One of a CFO's key tasks is helping the board of directors handle emerging commercial challenges. However, with so many new issues on the horizon – from changing technology to new regulations – staying abreast of their corporate governance responsibilities can be taking up an increasing amount of senior finance executives' time.
Corporate governance researcher Dr Diaswati Mardiasmo says that corporate governance is receiving heightened attention from CFOs, because of growing public interest in businesses being good corporate citizens.
“CFOs have the opportunity and obligation to be the architect of the company's governance structure and system and to increase transparency around things like acquisitions and the issue of stock options," says Mardiasmo.
“Because of that, CFOs have to be up-to-date with new technologies and data management systems," she adds.
Julie Garland McLelland is a professional Non-Executive Director. She says increasingly, boards are questioning CFOs on such topics as: what Bitcoin could mean for their businesses; how adopting new payments technology might speed up internal processes; and the potential risks of doing business with small FinTech or RegTech companies.
“The CFO has to be ahead of the board on these issues," McLelland says, explaining that boards will want the CFO to explain potential strategic advantages for the business through technology.
“They also want the CFO to talk about how to manage the risks of investing in new technology, how to create audit trails and how to ensure there's accountability around any tech investments," she says.
Board paper innovations
CFO's are generally tasked with preparing papers for board meetings. New tools are emerging to help make this task easier and to deliver more accurate, timelier information to directors.
“There's a tremendous amount of work going on around new governance systems. Today, boards need to be able to drill down into the actual, real time financial results of the organisation, to satisfy themselves on queries. These tools allow them to do that," McLelland says.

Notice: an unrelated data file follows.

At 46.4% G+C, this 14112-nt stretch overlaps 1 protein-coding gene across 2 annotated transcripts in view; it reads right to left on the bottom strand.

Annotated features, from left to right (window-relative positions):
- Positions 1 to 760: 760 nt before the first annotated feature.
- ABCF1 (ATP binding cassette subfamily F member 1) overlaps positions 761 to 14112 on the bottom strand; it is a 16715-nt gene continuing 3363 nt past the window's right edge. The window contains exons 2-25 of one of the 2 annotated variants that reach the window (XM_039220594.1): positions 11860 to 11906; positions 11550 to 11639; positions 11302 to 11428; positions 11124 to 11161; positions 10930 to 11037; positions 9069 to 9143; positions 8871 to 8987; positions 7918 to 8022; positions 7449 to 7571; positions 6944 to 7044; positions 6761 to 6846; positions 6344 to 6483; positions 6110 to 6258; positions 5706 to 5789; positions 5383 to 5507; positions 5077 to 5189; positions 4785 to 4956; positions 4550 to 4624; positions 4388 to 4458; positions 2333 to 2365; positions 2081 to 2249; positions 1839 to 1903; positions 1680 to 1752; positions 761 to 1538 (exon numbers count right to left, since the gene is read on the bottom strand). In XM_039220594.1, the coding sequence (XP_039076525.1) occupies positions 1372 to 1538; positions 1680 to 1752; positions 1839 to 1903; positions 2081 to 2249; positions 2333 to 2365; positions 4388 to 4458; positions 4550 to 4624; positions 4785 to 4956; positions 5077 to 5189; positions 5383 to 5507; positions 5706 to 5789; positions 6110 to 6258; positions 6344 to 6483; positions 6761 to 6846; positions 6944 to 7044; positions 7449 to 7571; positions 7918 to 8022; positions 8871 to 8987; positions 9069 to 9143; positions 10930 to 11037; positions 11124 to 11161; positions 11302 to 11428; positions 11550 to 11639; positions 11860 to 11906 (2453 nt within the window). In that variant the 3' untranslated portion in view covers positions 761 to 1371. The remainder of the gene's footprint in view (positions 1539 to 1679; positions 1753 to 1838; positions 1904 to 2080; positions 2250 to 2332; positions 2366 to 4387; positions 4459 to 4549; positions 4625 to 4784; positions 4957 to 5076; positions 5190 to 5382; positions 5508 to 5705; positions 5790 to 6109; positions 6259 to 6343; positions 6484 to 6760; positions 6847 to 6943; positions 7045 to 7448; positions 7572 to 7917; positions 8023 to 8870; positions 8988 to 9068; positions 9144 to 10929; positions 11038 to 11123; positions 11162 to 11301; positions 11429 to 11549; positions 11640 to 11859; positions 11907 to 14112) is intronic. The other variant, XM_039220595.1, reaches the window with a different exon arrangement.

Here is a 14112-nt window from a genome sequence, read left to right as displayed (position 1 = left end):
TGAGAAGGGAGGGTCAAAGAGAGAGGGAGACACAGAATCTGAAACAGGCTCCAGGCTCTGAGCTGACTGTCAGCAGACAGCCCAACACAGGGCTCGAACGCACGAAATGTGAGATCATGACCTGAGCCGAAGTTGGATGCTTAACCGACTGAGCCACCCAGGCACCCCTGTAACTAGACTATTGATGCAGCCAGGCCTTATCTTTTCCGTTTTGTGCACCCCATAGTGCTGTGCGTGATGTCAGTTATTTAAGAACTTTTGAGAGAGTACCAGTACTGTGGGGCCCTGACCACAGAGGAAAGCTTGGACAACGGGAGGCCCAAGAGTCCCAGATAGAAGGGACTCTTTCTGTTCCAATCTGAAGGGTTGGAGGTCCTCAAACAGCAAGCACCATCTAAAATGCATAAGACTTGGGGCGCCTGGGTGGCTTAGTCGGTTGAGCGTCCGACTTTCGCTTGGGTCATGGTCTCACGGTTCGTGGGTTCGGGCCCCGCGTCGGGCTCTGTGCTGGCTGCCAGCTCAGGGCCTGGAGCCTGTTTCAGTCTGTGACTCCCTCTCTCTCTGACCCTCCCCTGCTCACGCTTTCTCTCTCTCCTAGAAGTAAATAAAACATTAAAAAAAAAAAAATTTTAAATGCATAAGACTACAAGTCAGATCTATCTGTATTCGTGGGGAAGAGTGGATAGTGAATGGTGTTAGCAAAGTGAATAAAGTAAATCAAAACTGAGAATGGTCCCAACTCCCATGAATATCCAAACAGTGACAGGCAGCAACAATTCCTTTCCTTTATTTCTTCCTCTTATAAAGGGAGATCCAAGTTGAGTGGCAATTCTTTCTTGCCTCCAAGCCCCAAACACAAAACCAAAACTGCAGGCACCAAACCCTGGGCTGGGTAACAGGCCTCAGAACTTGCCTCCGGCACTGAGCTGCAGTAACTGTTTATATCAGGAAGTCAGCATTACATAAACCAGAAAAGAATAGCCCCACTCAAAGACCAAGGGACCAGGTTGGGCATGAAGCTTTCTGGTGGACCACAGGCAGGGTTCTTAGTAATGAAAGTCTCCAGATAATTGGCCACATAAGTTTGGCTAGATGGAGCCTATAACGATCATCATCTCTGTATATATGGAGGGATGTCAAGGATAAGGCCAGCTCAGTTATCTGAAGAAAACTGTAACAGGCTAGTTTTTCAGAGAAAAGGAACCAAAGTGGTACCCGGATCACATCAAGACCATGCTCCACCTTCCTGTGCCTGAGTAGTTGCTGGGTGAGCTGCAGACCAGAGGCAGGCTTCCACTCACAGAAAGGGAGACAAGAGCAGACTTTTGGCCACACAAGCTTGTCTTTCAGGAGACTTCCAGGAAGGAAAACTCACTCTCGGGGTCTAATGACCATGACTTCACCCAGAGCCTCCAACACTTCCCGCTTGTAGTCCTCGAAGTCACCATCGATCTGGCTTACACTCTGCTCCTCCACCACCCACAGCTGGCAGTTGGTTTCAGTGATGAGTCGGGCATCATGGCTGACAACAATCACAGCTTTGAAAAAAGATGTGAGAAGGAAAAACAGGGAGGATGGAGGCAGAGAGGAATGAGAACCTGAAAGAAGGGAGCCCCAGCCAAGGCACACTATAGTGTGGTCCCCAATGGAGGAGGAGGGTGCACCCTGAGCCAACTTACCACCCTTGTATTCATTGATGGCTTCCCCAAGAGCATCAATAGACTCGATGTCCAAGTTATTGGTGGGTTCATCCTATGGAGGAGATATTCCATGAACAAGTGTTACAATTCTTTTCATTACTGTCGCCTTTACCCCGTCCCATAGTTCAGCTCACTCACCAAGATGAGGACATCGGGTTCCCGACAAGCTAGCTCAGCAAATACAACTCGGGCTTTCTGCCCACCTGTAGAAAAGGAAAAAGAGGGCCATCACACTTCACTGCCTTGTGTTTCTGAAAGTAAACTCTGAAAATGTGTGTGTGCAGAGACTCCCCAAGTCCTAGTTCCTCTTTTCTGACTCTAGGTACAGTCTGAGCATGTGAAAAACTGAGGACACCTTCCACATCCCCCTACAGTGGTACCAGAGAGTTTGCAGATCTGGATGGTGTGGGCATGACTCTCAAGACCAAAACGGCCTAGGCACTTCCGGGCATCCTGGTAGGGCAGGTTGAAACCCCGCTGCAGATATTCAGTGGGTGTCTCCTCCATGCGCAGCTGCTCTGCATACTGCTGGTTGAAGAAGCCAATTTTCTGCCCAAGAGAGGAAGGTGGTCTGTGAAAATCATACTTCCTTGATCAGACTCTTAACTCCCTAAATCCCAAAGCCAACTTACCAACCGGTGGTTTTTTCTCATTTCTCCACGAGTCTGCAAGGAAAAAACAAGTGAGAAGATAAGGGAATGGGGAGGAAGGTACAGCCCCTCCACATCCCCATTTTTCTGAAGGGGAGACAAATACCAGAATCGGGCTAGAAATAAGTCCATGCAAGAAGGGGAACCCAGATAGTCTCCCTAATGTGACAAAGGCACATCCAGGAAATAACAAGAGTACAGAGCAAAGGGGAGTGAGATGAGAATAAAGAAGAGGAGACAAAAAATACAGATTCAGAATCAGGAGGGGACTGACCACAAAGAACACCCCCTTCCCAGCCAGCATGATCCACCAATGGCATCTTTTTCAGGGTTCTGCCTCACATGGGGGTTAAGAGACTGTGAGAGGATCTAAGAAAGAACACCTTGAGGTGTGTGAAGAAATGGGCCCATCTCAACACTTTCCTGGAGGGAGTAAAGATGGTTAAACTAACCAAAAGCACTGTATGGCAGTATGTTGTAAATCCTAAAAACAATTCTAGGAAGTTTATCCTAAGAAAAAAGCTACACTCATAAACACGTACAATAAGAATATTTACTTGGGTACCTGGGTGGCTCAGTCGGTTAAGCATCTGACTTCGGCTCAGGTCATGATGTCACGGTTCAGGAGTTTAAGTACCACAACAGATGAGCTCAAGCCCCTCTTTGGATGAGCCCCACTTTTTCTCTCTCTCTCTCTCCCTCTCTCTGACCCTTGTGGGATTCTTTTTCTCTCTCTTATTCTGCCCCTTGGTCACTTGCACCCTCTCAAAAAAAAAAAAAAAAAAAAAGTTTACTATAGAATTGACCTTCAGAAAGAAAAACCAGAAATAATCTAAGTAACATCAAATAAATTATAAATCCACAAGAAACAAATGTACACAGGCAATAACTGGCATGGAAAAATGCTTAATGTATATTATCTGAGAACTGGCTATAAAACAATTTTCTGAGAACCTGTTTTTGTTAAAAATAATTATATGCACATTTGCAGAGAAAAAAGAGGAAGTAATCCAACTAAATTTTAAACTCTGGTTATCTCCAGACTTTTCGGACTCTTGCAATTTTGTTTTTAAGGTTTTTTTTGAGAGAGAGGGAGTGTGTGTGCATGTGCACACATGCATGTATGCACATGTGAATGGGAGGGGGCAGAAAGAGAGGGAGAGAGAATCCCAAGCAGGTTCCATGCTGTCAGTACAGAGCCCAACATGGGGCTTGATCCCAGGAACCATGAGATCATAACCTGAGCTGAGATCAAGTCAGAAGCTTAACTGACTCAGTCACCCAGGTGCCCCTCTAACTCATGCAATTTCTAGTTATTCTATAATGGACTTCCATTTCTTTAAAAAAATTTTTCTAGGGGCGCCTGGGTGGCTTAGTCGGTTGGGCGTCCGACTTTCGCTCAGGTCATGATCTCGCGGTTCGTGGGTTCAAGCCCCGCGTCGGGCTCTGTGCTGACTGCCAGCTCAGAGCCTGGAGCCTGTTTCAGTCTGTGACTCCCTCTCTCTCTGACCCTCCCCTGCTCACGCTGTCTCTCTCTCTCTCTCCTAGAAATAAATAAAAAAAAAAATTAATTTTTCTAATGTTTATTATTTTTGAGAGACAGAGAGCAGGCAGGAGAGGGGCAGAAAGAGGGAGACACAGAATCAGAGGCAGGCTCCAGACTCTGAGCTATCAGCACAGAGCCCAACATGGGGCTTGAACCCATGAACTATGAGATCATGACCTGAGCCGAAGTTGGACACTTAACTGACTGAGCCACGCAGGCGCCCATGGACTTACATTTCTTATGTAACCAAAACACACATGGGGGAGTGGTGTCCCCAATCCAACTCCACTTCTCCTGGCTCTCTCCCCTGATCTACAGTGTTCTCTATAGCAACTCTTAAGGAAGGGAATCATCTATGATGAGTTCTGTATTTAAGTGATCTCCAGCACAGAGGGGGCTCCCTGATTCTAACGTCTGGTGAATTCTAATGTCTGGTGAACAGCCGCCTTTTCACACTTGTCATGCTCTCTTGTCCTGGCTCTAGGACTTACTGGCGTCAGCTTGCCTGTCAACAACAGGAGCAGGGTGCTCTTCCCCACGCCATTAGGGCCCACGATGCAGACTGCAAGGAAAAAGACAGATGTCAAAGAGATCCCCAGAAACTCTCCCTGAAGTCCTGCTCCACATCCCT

There are numerous online board paper management tools available. These are technologies that sync with the business's financial accounts system to prepare comprehensive, up-to-date reports that are routinely sent to directors prior to board meetings.
These new tools could potentially drastically reduce the time it takes to prepare this information.
Once CFOs have the right technology in place to help produce the best possible board papers, they could be in a better position to translate the numbers in a more meaningful way for directors.
“It's the CFO's job to help the board to understand the financial implications of strategic decisions and how different financing structures and strategies will change those implications, as we now have the ability to handle much better and bigger data sets," says McLelland.
“This means the CFO and board can better compare and contrast the outcome of potential strategic decisions – for instance the difference between setting up a subsidiary in The Netherlands versus Ireland," she says.
CFOs who plan to use such tools, may find it worthwhile to invest time in mastering the software first, she adds.
“This requires the CFO to really have a deep understanding of how to use new tools and technology properly to allow the board to explore the potential for a number of different strategies, particularly around financing, legal and organisational structures."
Robotics and machine learning top of mind
Many businesses are already considering the potential for emerging trends such as artificial intelligence (AI), machine learning and robotics to transform their operations.
McLelland suggests that in this environment, a top priority for CFOs is to use artificial intelligence to analyse data in real time and get a better understanding of their customers' behaviour and preferences.
“What's critical," she says, “is for CFOs to consider how to use AI to empower people, rather than just to use it to replace them with something cheaper."
Chat bots – technology that responds to online queries in a similar fashion to a human – are a good example.
While these tools may be useful to answer simple queries, there could be a risk that more complex queries remain unresolved if the automated technology is not properly implemented or does not allow the consumer to easily talk to a representative.
“If the chat bot can't answer a question with the standard responses it's programmed to provide, the consumer can end up getting the same responses again and again. Whereas, in the same situation a human may be able to respond to the query in a more efficient manner, especially if it's relatively complex," McLelland says.
While many CFOs have a growing list of responsibilities and roles, corporate governance remains at the core of their work. Harnessing new technologies to help get a better bird's eye view of the company's strategic and financial situation could be an option to deliver rich and accurate data to the board and to the business.
The idea is for CFOs to constantly review the market to ensure the business has the best corporate governance tools at its disposal and to ensure it is meeting its obligations to keep directors and shareholders fully informed of the business's current position and its risks, opportunities, challenges and threats.
- CFOs may find efficiencies in electronic board paper preparation technologies to deliver better, real-time insights to directors.
- Finance chiefs could investigate how emerging tools that use artificial intelligence, machine learning and robotics might improve their operations.
- New tools might help enhance the work employees do, rather than simply to replace them.